Growers are expecting decent yields
NY futures had another mixed week, but this time it was July that was up by 368 points to close at 84.48 cents, while December dropped 70 points to close at 78.72 cents.
The July contract, which had its First Notice Day, is going out on a strong note, reflecting the extremely tight statistical situation we are currently in. The fact that the majority owner of the certified stock is not only keeping what's left of his inventory, but is adding more by owning around 70% of the remaining longs in the July contract, is certainly a sign of strength.
Since there is only a limited amount of open contracts remaining in July, it is not likely that we will see any last minute fireworks. After accounting for the 476 notices that were issued, there were only 1'901 contracts or 190'100 bales open in the July contract as of this morning and this number has probably been reduced further during session. Because the sole issuer of these notices has previously taken delivery of over 2'900 contracts, no one seems to be caught on the wrong foot entering this delivery period and it is now simply a matter of some certified stock changing ownership.
We believe that there is only one large Merchant in control of most of the 490'639 bales of certified stock that remain at this point and since there is no incentive to hang on to this cotton due to the steep inversion to December, it is probable that the entire lot will disappear over the next couple of months. It would indeed be a great side effect of this bull market to see the entire certified stock being disposed of, since it has accumulated a bunch of undesirable bales over the years.
The same is true for the cash market, as merchants have been busy pushing their remaining inventories out the door in light of the inversion that exists in the physical market as well. The forward A-index, which calculated at 87.10 cents, is substantially lower than the current crop A-index, which was last quoted at 95.70 cents on June 22 and has since been discontinued due to a lack of suitable offers. Unless the case can be made that hanging on to a position will yield a higher price a few weeks from now, it makes more sense to get rid of the position in order to stop the carry.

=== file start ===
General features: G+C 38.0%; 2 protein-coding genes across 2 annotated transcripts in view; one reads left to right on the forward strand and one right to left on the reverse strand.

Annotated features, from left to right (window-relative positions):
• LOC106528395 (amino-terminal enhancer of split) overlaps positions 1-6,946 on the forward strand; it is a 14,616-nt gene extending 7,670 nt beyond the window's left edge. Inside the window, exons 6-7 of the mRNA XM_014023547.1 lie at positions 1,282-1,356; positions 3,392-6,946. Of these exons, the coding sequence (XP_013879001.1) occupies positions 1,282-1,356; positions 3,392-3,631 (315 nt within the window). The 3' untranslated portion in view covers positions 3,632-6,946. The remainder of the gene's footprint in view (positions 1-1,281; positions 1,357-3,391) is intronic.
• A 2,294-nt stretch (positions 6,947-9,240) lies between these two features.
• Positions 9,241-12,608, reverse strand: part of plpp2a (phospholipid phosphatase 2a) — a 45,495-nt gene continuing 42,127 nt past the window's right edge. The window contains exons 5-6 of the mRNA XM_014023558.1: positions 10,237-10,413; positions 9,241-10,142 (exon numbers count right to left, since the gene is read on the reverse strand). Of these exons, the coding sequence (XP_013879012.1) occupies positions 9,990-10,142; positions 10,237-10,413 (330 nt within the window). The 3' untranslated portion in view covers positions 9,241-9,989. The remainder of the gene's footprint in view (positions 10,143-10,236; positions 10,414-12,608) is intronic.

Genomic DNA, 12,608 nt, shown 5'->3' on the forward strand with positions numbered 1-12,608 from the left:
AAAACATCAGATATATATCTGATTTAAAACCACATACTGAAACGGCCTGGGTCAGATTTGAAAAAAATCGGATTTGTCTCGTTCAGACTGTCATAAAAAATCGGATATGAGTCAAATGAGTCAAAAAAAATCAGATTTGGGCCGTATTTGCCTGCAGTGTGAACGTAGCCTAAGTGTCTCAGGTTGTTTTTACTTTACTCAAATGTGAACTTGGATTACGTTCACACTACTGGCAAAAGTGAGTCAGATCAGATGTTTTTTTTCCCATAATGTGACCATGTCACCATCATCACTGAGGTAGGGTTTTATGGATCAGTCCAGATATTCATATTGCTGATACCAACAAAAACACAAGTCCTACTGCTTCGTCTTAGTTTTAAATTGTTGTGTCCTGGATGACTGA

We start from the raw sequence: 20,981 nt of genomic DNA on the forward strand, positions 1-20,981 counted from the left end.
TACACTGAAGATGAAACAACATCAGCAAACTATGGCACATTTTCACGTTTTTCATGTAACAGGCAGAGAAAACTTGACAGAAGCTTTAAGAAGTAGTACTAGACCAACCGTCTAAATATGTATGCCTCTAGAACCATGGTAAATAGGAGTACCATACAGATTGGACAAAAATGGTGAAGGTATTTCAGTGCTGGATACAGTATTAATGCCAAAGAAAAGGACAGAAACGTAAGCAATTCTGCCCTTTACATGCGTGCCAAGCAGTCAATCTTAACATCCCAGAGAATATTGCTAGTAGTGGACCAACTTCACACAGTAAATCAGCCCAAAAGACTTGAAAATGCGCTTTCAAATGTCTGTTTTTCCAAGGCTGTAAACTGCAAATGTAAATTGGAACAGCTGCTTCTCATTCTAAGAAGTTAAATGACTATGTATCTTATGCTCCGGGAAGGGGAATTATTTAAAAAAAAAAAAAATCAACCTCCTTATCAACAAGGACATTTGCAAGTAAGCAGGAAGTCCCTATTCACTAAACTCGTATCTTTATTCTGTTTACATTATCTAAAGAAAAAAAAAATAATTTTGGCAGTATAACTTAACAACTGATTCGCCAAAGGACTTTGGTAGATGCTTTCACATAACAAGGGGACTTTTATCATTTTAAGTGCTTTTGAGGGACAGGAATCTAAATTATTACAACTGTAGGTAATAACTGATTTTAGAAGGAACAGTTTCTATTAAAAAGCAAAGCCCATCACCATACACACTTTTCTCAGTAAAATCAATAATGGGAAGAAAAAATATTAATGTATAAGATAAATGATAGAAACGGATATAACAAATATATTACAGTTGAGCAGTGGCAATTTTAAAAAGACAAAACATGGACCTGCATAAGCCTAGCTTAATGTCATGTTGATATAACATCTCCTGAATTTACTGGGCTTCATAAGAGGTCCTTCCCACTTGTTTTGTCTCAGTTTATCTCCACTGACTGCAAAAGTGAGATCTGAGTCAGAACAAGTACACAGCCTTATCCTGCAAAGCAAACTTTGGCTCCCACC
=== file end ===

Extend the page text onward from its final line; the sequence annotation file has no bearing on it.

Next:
The US serves as a prime example. Although there can't be much old crop cotton left for sale, US shippers are not holding out for potentially higher prices and are cleaning house before new crop starts hitting the gins. Last week's US export sales were once again quite impressive at 84'400 running bales for prompt shipment and 174'400 running bales for shipment August onwards. Total sales for the current season now amount to 13.5 million statistical bales, whereof 10.4 million have so far been exported, while commitments for the coming season currently stand at 2.2 million statistical bales.
The market seems to be able to 'save' itself into new crop, where supplies will initially be plentiful with the arrival of the Northern Hemisphere harvest. However, if the current statistical outlook for the coming season proves to be more or less accurate, we are likely to find ourselves in a similar or worse predicament by next spring or summer. Although there is not much volume traded yet in the July and December 2011 contracts, there already exists an inversion of 400 points between the two and we get the feeling that the next edition of the July/Dec spread may not end as benign as this year.